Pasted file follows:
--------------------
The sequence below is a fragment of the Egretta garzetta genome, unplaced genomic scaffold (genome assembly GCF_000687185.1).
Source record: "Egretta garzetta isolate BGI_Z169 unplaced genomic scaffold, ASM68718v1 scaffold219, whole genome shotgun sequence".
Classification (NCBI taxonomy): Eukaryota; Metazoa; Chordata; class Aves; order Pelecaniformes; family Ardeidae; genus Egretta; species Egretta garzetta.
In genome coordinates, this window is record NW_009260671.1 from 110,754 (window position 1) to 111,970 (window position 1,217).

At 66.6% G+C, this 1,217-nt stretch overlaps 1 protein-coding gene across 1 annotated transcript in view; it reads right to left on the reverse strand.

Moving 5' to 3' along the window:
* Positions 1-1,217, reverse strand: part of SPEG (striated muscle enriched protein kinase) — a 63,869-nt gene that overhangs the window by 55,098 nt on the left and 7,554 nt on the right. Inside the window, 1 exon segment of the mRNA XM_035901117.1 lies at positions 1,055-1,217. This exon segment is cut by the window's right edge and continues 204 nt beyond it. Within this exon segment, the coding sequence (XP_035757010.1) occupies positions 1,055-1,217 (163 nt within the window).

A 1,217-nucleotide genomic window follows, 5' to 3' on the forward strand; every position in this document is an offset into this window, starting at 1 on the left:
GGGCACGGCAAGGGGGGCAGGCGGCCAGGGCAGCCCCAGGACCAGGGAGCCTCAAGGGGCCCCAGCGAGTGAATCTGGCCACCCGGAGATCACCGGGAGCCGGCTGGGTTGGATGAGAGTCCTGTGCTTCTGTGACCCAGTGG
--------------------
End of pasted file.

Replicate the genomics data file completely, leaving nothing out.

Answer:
The sequence below is a fragment of the Egretta garzetta genome, unplaced genomic scaffold (genome assembly GCF_000687185.1).
Source record: "Egretta garzetta isolate BGI_Z169 unplaced genomic scaffold, ASM68718v1 scaffold219, whole genome shotgun sequence".
Classification (NCBI taxonomy): Eukaryota; Metazoa; Chordata; class Aves; order Pelecaniformes; family Ardeidae; genus Egretta; species Egretta garzetta.
In genome coordinates, this window is record NW_009260671.1 from 110,754 (window position 1) to 111,970 (window position 1,217).

At 66.6% G+C, this 1,217-nt stretch overlaps 1 protein-coding gene across 1 annotated transcript in view; it reads right to left on the reverse strand.

Moving 5' to 3' along the window:
* Positions 1-1,217, reverse strand: part of SPEG (striated muscle enriched protein kinase) — a 63,869-nt gene that overhangs the window by 55,098 nt on the left and 7,554 nt on the right. Inside the window, 1 exon segment of the mRNA XM_035901117.1 lies at positions 1,055-1,217. This exon segment is cut by the window's right edge and continues 204 nt beyond it. Within this exon segment, the coding sequence (XP_035757010.1) occupies positions 1,055-1,217 (163 nt within the window).

A 1,217-nucleotide genomic window follows, 5' to 3' on the forward strand; every position in this document is an offset into this window, starting at 1 on the left:
GGGCACGGCAAGGGGGGCAGGCGGCCAGGGCAGCCCCAGGACCAGGGAGCCTCAAGGGGCCCCAGCGAGTGAATCTGGCCACCCGGAGATCACCGGGAGCCGGCTGGGTTGGATGAGAGTCCTGTGCTTCTGTGACCCAGTGG